Mardi Gras History
Mardi Gras marks the end of the Carnival season, a period observed by many Roman Catholics that starts at Epiphany on January 6 and ends on the Tuesday before Ash Wednesday (Mardi Gras). Since Mardi Gras is the last day before lent (a solemn period observed by prayer, repentance, fasting, and moderation), it is often associated with lavish Carnival-like celebrations.
Valentine’s Day History
Valentine’s Day is a celebration of love and friendship. The idea of Valentine’s Day seems to have originated during the Middle Ages, somewhere around the 14th or 15th century. The holiday derived its name from two Roman martyrs for love, both named Valentine.
The first Valentine was beheaded on February 14th, but not before leaving a note signed from your Valentine for his lady. The second Valentine was supposedly a bishop who secretly married young couples, an act that was forbidden by the Roman Emperor who wanted young men to first serve as soldiers before marrying. Valentine ignored the law and was beheaded on February 14. An ancient Roman festival called Lupercalia, a celebration for which young men randomly chose the name of a young girl to escort to the festivities, has also been linked to the origins of Valentine’s Day. Since then, the custom of selecting a sweetheart on February 14th has spread through Europe and its colonies and transformed itself into the celebration of love and friendship that we know today.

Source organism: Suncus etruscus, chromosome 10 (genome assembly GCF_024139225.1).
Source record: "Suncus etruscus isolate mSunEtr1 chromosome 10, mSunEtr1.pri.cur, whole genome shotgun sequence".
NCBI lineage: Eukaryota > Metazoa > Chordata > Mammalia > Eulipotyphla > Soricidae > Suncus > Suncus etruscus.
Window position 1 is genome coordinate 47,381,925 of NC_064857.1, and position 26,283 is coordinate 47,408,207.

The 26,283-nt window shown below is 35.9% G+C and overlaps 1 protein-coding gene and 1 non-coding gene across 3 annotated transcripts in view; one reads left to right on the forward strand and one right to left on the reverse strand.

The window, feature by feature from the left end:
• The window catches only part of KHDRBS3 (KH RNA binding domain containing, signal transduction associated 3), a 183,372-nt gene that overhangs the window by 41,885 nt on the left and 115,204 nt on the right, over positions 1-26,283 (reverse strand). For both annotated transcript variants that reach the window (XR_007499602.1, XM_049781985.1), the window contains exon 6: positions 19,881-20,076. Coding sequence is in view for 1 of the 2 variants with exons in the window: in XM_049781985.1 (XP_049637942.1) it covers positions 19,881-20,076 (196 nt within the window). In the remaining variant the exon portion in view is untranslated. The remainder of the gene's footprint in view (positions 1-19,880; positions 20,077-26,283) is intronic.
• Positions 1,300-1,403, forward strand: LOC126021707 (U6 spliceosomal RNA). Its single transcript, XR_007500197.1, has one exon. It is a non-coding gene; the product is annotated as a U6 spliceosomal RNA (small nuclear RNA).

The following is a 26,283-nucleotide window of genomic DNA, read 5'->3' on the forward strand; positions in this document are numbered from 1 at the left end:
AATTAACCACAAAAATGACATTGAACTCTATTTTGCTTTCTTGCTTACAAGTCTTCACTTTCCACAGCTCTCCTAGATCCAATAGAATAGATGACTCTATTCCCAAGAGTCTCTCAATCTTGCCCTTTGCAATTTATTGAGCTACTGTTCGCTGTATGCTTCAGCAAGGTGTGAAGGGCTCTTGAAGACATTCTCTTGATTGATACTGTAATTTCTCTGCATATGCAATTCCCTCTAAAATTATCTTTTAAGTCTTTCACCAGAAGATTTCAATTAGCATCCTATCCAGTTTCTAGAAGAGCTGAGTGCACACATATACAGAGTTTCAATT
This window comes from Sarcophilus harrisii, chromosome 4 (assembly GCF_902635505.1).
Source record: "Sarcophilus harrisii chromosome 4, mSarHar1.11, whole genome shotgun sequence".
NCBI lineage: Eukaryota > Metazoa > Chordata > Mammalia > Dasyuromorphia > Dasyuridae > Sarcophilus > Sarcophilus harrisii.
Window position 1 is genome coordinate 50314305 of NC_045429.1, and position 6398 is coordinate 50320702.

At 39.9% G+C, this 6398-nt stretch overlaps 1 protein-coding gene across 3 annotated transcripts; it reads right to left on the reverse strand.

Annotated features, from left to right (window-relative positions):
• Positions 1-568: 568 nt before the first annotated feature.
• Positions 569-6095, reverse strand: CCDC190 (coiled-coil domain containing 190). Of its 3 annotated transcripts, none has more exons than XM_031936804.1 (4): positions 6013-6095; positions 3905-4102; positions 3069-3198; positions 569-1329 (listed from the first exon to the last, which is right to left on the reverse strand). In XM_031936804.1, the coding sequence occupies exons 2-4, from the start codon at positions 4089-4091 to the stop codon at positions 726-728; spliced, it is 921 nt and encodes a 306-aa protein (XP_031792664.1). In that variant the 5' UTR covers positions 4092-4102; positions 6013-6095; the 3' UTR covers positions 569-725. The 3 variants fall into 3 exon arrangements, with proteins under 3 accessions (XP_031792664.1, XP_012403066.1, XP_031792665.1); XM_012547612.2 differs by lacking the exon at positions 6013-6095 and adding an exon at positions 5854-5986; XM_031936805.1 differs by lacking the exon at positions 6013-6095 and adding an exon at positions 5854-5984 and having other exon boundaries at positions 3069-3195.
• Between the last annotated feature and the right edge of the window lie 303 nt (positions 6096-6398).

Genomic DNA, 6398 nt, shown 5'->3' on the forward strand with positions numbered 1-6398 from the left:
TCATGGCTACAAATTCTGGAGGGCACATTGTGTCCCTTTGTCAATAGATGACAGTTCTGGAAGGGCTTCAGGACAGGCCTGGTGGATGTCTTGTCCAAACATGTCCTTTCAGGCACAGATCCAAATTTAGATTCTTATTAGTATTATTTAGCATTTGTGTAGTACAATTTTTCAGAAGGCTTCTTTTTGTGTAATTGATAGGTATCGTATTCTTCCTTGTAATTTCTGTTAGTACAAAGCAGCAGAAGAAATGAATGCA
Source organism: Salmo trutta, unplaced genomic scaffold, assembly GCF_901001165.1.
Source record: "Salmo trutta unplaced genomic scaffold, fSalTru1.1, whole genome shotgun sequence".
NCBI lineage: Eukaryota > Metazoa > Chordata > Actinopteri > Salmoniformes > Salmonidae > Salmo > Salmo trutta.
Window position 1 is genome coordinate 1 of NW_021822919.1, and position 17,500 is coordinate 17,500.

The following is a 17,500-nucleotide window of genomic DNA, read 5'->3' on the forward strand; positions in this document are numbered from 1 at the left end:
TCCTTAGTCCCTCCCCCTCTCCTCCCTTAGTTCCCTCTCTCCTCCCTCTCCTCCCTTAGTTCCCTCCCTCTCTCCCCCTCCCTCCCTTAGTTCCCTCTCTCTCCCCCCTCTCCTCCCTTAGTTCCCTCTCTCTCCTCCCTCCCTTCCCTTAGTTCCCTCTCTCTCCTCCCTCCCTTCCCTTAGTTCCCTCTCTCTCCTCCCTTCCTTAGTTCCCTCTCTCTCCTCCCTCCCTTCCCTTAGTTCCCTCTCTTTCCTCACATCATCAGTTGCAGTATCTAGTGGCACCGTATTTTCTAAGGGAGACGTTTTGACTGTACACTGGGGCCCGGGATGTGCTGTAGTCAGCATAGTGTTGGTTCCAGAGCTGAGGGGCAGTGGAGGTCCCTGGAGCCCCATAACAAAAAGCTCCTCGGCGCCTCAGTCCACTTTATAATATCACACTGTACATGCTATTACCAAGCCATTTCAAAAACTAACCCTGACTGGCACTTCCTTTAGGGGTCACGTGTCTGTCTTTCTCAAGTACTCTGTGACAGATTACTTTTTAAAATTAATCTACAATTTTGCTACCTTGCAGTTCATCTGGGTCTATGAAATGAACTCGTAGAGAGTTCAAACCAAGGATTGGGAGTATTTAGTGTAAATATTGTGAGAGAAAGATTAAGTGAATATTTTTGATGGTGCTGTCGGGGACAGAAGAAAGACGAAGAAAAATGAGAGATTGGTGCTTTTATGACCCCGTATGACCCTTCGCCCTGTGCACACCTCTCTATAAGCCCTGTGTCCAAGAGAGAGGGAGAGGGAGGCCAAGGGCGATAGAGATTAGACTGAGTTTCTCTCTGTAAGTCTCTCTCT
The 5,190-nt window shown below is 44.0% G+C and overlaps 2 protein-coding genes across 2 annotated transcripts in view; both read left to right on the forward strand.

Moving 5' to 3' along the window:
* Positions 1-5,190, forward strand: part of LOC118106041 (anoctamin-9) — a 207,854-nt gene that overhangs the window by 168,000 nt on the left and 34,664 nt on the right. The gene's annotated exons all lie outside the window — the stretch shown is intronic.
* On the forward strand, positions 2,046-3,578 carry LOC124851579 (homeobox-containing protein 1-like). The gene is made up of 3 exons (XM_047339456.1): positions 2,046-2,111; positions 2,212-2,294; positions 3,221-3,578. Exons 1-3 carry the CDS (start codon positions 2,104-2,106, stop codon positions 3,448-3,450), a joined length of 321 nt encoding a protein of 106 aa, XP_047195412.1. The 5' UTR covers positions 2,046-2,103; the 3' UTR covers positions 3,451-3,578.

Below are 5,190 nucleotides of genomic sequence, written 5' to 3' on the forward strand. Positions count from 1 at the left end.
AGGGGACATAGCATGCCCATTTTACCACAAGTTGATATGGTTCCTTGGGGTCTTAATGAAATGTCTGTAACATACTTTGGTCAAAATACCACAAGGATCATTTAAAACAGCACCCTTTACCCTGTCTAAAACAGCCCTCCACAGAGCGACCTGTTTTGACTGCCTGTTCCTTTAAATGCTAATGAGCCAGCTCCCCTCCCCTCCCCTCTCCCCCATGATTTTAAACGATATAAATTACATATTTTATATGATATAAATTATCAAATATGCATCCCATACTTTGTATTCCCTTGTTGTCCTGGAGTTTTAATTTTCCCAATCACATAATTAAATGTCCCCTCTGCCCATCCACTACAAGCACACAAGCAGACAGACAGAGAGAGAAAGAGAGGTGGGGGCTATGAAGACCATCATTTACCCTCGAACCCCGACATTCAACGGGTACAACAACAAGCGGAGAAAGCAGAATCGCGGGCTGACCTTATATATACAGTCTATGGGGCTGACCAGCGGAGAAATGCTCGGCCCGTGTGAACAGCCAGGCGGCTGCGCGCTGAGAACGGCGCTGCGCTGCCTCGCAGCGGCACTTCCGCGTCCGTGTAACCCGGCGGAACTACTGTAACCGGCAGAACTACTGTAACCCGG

Ash Wednesday History
Ash Wednesday is mainly a Catholic observance in which ashes is marked on the forehead of parishioners in the shape of a cross. The ashes are meant as a reminder of our mortality and sinfulness.
Ash Wednesday marks the beginning of Lent, a 40 day period (excluding Sundays) that ends with Easter. This is a solemn period observed by prayer, repentance, fasting, and moderation. Sundays are excluded as they are considered a celebratory day that represents the resurrection of Jesus and the Sabbath day of rest
President’s Day History
President’s Day, or Washington’s Birthday as it is still legally known, was originally designed as a celebration of George Washington’s birth date. In 1880, Congress voted to make this the first national holiday which honored an individual. In 1968, Congress enacted the Uniform Monday Bill, to give workers as many long weekends as possible. This moved as many holidays to a standard Monday each year. Many states were already honoring Abraham Lincoln’s birthday, February 12th, and this celebration was combined with George Washington’s birthday, for one federal holiday. It is observed on the third Monday in February each year.